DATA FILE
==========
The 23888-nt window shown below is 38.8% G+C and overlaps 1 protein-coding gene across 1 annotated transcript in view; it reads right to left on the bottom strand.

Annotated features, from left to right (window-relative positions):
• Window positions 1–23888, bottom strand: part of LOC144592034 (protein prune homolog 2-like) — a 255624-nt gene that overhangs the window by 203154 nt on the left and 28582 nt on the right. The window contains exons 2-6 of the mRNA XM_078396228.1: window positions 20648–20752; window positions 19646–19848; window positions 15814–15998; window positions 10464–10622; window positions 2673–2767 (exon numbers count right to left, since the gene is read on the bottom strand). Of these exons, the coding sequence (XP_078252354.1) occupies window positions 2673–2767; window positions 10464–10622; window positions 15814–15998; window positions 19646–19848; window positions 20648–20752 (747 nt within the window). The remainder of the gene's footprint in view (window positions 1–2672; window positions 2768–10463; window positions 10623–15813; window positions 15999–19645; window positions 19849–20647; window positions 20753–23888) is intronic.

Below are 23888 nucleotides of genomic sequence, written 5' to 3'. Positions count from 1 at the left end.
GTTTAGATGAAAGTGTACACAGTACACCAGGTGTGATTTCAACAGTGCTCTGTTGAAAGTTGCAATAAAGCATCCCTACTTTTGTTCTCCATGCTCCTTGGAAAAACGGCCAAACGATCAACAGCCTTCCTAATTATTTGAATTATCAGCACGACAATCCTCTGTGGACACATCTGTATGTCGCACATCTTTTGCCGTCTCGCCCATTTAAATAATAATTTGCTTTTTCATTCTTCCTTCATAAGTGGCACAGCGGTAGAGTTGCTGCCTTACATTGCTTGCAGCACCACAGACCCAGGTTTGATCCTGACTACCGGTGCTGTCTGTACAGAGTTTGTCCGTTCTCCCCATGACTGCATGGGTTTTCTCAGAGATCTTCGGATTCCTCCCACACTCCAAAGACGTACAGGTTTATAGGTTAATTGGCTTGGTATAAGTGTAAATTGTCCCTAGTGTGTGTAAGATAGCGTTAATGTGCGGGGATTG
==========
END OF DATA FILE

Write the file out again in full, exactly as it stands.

The 23888-nt window shown below is 38.8% G+C and overlaps 1 protein-coding gene across 1 annotated transcript in view; it reads right to left on the bottom strand.

Annotated features, from left to right (window-relative positions):
• Window positions 1–23888, bottom strand: part of LOC144592034 (protein prune homolog 2-like) — a 255624-nt gene that overhangs the window by 203154 nt on the left and 28582 nt on the right. The window contains exons 2-6 of the mRNA XM_078396228.1: window positions 20648–20752; window positions 19646–19848; window positions 15814–15998; window positions 10464–10622; window positions 2673–2767 (exon numbers count right to left, since the gene is read on the bottom strand). Of these exons, the coding sequence (XP_078252354.1) occupies window positions 2673–2767; window positions 10464–10622; window positions 15814–15998; window positions 19646–19848; window positions 20648–20752 (747 nt within the window). The remainder of the gene's footprint in view (window positions 1–2672; window positions 2768–10463; window positions 10623–15813; window positions 15999–19645; window positions 19849–20647; window positions 20753–23888) is intronic.

Below are 23888 nucleotides of genomic sequence, written 5' to 3'. Positions count from 1 at the left end.
GTTTAGATGAAAGTGTACACAGTACACCAGGTGTGATTTCAACAGTGCTCTGTTGAAAGTTGCAATAAAGCATCCCTACTTTTGTTCTCCATGCTCCTTGGAAAAACGGCCAAACGATCAACAGCCTTCCTAATTATTTGAATTATCAGCACGACAATCCTCTGTGGACACATCTGTATGTCGCACATCTTTTGCCGTCTCGCCCATTTAAATAATAATTTGCTTTTTCATTCTTCCTTCATAAGTGGCACAGCGGTAGAGTTGCTGCCTTACATTGCTTGCAGCACCACAGACCCAGGTTTGATCCTGACTACCGGTGCTGTCTGTACAGAGTTTGTCCGTTCTCCCCATGACTGCATGGGTTTTCTCAGAGATCTTCGGATTCCTCCCACACTCCAAAGACGTACAGGTTTATAGGTTAATTGGCTTGGTATAAGTGTAAATTGTCCCTAGTGTGTGTAAGATAGCGTTAATGTGCGGGGATTG